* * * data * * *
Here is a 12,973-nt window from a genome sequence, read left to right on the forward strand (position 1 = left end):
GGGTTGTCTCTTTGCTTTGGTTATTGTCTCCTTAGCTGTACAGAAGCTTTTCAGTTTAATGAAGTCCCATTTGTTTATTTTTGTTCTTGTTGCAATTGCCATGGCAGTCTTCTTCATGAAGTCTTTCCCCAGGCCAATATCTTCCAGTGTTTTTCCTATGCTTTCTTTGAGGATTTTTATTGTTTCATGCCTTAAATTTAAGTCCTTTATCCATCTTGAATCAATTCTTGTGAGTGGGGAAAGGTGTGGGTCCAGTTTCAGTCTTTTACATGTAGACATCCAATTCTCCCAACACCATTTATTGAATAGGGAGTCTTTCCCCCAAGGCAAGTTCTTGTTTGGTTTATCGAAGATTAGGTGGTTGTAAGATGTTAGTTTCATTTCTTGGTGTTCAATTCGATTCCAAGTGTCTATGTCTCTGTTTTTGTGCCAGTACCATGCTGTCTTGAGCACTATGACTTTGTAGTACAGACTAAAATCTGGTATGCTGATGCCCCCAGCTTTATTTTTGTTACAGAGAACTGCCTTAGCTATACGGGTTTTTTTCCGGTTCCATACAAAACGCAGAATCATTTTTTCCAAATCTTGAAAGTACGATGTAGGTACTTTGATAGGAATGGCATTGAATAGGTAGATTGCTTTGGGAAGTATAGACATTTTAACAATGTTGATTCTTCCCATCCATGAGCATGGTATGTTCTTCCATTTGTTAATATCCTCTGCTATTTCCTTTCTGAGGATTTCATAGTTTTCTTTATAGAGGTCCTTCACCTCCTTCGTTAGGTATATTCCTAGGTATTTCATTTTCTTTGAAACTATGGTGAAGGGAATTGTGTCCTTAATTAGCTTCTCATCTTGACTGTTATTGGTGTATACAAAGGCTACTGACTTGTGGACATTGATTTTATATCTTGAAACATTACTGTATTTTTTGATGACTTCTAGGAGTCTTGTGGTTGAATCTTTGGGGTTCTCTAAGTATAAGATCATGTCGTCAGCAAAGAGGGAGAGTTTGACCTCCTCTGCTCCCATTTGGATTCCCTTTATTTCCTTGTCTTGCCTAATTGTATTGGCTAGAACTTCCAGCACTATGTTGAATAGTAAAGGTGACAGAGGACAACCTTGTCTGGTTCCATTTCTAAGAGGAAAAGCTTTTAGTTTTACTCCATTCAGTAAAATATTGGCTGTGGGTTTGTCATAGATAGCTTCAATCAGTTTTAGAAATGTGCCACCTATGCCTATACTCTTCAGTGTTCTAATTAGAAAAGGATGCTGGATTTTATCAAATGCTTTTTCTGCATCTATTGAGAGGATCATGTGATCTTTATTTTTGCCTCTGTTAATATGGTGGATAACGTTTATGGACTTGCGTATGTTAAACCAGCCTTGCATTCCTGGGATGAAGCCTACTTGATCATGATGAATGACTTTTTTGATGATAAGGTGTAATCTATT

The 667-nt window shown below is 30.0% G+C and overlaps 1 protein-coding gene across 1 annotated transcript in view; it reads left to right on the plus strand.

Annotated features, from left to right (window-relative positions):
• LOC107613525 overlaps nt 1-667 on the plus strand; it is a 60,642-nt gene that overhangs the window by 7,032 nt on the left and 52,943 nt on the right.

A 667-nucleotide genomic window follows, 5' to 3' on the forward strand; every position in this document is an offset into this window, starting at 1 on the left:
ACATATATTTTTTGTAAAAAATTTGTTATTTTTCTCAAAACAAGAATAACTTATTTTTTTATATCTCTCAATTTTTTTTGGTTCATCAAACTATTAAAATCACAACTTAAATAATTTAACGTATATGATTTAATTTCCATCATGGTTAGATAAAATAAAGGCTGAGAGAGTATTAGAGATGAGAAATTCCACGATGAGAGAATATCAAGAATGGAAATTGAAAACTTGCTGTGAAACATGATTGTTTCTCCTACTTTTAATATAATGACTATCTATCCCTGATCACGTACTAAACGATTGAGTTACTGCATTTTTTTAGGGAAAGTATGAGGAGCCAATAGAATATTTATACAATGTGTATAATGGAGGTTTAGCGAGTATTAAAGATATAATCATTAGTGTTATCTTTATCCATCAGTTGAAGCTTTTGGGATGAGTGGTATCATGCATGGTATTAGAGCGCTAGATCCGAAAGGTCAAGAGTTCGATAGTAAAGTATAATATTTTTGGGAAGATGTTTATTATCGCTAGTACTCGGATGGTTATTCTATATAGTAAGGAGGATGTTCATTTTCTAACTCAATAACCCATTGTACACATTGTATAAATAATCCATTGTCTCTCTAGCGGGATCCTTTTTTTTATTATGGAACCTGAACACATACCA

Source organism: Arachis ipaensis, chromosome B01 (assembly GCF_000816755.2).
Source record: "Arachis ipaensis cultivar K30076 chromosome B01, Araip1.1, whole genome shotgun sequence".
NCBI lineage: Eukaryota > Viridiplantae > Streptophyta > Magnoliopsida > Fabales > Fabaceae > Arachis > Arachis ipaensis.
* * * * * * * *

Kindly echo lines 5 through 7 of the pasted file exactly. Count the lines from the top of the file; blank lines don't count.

• LOC107613525 overlaps nt 1-667 on the plus strand; it is a 60,642-nt gene that overhangs the window by 7,032 nt on the left and 52,943 nt on the right.

A 667-nucleotide genomic window follows, 5' to 3' on the forward strand; every position in this document is an offset into this window, starting at 1 on the left:
ACATATATTTTTTGTAAAAAATTTGTTATTTTTCTCAAAACAAGAATAACTTATTTTTTTATATCTCTCAATTTTTTTTGGTTCATCAAACTATTAAAATCACAACTTAAATAATTTAACGTATATGATTTAATTTCCATCATGGTTAGATAAAATAAAGGCTGAGAGAGTATTAGAGATGAGAAATTCCACGATGAGAGAATATCAAGAATGGAAATTGAAAACTTGCTGTGAAACATGATTGTTTCTCCTACTTTTAATATAATGACTATCTATCCCTGATCACGTACTAAACGATTGAGTTACTGCATTTTTTTAGGGAAAGTATGAGGAGCCAATAGAATATTTATACAATGTGTATAATGGAGGTTTAGCGAGTATTAAAGATATAATCATTAGTGTTATCTTTATCCATCAGTTGAAGCTTTTGGGATGAGTGGTATCATGCATGGTATTAGAGCGCTAGATCCGAAAGGTCAAGAGTTCGATAGTAAAGTATAATATTTTTGGGAAGATGTTTATTATCGCTAGTACTCGGATGGTTATTCTATATAGTAAGGAGGATGTTCATTTTCTAACTCAATAACCCATTGTACACATTGTATAAATAATCCATTGTCTCTCTAGCGGGATCCTTTTTTTTATTATGGAACCTGAACACATACCA